Professional development

17th March 2014


Related Topics

Related tags

  • Skills ,
  • Training ,
  • CPD ,
  • Qualifications ,
  • Ethics

Author

Jonathan Hall

IEMA's 2014 practitioners' survey gives an overview of practitioners professional development activities

Keeping their knowledge and competence up to date is a priority for the vast majority of IEMA practitioners. Around 90% of those taking part in the 2014 survey took part in some form of professional training in 2013. The types of professional development ranged from informal activities, such as free webinars, to more formal training, including academic or vocational courses. On average, IEMA members participated in at least three different forms of continuing professional development (CPD) during the year.

The most popular ways to keep knowledge and skills up to date are by reading key materials (53% of respondents), followed by participating in in-house training (49.1%). Taking part in IEMA webinars and attending other events, conferences or training courses are also common ways for environment professionals to hone their skills and knowledge. Attending academic or vocational courses (figure 11) are less popular CPD approaches.

As figure 12 shows, the key motivation behind undertaking professional training for environment practitioners is to develop knowledge and skills in their current role (47.2% of respondents).

For the 10% of environment practitioners who did not participate in any professional training in 2013, the three most common reasons for not doing so were a lack of time (35.9%), a lack of budget (16.4%) and an absence of opportunity (15.9%).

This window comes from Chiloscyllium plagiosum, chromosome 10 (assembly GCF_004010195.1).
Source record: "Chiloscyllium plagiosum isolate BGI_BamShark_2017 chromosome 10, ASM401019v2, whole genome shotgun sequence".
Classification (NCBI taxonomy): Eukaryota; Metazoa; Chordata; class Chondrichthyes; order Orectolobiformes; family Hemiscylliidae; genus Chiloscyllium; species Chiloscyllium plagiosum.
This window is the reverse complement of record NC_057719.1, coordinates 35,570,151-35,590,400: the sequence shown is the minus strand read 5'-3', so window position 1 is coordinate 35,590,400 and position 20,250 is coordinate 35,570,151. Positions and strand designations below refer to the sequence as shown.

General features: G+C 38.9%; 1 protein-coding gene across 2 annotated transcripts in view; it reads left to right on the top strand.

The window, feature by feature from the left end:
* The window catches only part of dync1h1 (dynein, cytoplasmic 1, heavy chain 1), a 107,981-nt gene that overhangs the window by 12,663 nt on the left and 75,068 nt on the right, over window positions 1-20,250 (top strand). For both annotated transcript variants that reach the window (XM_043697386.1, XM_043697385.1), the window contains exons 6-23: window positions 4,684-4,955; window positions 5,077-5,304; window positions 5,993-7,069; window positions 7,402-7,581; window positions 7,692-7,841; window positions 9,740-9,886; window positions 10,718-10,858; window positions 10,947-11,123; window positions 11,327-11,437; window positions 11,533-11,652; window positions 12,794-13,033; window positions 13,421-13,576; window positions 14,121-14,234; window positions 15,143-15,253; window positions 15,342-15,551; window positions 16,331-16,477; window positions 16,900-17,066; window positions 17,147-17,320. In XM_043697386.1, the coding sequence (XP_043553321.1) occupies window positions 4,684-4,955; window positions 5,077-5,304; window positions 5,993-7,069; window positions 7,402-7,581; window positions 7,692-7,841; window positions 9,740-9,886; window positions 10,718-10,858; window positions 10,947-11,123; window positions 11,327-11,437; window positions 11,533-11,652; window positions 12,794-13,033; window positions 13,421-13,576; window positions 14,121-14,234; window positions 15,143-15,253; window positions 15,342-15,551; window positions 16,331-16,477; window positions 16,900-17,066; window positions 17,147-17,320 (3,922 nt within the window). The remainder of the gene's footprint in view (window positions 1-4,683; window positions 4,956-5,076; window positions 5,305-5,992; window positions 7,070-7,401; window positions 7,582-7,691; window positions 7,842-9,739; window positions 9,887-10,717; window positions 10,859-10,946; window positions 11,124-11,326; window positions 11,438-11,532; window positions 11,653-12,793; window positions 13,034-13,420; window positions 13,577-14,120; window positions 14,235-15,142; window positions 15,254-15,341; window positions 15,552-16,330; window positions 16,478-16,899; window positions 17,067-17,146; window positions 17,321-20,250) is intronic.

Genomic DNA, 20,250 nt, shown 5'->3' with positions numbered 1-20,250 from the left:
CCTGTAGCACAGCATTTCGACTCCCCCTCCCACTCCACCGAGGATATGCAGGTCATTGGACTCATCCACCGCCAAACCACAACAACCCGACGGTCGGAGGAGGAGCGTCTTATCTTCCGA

The poll also asked respondents if their employer provides financial support for CPD. Two respondents in three (64.8%) report that their employer paid the full cost of their CPD activities, while almost one practitioner in five (18.1%) funded their own development. Most of the remaining practitioners shared the cost of professional training with their employer in 2013.

The 2014 survey investigated the level of financial support provided by employers to practitioners for their professional activities. In the case of their IEMA membership subscription, 30.1% of employed practitioners pay their own subscription fee, while 36.1% pay the subscription and receive a full refund from their employer at a later date. In a further 31.1% of cases, the employer pays the member’s full subscription costs directly to the Institute.

Figure 13 reveals the extent to which IEMA members’ job role changed in the previous 12 months. The findings show that almost two-thirds of respondents (64.6%) remain in the same role in the same organisation, while 13.9% of practitioners are now in a more senior role in the same organisation. Just 13% of respondents moved to a different organisation during 2013, with the overwhelming majority of these individuals having switched to a more senior or equally senior role.

A high proportion of practitioners (41.7%) taking part in the survey consider themselves to be a “career changer” – that is, they began their working life in another industry or profession and subsequently switched to an environment or sustainability role. Among these 878 IEMA members, the primary motivation to change careers was a personal interest in the subject area. Another strong impetus was that the environment and/or sustainability had become vital to the development of an existing role.

The overwhelming majority of professionals who have developed a new career in the field are pleased with the outcome – three-quarters (76.8%) of this cohort are either satisfied or very satisfied with their environment career.

Read the full survey results:

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